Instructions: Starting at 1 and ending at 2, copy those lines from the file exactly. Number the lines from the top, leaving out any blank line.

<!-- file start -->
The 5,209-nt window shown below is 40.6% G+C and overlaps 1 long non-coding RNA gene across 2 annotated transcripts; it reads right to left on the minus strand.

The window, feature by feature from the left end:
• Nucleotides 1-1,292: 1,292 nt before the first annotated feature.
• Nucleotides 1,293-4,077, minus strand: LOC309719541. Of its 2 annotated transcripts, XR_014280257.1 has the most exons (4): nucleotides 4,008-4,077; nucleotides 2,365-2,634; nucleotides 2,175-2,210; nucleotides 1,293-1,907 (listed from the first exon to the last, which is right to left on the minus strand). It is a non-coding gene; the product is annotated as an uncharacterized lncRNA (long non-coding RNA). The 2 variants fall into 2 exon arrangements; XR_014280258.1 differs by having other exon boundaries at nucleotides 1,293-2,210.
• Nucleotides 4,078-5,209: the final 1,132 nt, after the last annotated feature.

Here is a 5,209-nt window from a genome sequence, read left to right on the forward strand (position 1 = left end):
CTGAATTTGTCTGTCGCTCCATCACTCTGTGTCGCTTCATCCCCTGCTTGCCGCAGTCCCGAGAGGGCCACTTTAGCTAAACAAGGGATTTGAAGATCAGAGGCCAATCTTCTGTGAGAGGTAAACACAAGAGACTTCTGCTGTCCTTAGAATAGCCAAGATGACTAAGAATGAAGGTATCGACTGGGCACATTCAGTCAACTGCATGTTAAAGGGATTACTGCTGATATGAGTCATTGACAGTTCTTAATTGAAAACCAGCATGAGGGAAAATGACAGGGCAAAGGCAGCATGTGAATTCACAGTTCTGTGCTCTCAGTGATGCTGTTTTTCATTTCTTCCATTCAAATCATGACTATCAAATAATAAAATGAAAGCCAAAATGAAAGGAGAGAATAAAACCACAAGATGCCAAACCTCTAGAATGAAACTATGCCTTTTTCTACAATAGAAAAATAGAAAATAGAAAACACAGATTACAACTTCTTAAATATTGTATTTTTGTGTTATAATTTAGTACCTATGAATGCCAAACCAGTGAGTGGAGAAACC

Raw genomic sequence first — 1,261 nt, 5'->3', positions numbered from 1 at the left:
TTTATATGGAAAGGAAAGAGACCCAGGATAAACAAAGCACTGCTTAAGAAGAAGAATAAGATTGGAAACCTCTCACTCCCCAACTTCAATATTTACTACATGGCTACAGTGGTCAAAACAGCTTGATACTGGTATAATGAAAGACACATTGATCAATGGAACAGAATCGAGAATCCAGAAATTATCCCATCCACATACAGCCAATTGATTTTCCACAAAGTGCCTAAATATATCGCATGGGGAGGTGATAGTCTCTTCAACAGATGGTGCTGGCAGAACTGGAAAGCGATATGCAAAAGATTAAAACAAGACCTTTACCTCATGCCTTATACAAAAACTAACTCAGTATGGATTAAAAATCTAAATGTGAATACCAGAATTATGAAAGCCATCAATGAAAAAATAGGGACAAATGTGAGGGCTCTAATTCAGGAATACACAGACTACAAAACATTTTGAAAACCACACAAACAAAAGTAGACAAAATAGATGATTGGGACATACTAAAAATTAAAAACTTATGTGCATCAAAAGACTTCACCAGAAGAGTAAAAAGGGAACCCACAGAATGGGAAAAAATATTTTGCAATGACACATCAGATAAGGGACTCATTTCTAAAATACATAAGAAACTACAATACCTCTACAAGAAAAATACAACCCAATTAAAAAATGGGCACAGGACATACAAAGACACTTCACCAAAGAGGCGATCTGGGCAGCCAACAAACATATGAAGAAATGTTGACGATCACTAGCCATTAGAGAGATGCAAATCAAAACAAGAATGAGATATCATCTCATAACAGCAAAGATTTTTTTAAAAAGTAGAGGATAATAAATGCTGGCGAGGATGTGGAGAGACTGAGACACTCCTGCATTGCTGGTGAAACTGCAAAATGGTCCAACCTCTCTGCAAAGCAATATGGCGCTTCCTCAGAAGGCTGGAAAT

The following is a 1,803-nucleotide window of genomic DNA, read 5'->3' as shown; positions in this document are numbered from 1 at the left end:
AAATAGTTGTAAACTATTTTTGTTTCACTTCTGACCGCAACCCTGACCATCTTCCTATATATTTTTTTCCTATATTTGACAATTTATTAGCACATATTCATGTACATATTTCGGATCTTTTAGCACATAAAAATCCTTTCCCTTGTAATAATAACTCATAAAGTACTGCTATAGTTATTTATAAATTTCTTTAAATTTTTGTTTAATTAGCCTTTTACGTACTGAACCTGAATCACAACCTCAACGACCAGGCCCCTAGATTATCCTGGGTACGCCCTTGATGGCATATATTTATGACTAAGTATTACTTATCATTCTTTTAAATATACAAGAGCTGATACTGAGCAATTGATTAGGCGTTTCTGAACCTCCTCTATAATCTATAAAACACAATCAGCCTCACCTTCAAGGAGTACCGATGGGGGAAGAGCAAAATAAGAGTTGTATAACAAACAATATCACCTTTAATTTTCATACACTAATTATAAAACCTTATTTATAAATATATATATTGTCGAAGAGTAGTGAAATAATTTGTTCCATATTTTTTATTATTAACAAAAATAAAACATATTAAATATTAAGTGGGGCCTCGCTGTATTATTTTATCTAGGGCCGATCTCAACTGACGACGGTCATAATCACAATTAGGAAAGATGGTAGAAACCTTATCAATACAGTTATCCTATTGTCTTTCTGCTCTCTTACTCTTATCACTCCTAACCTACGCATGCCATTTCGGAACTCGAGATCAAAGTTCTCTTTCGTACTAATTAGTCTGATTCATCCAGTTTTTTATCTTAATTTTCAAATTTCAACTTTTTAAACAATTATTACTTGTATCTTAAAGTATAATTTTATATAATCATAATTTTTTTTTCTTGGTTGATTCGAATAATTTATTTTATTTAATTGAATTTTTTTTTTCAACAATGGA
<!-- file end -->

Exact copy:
The 5,209-nt window shown below is 40.6% G+C and overlaps 1 long non-coding RNA gene across 2 annotated transcripts; it reads right to left on the minus strand.

The window, feature by feature from the left end: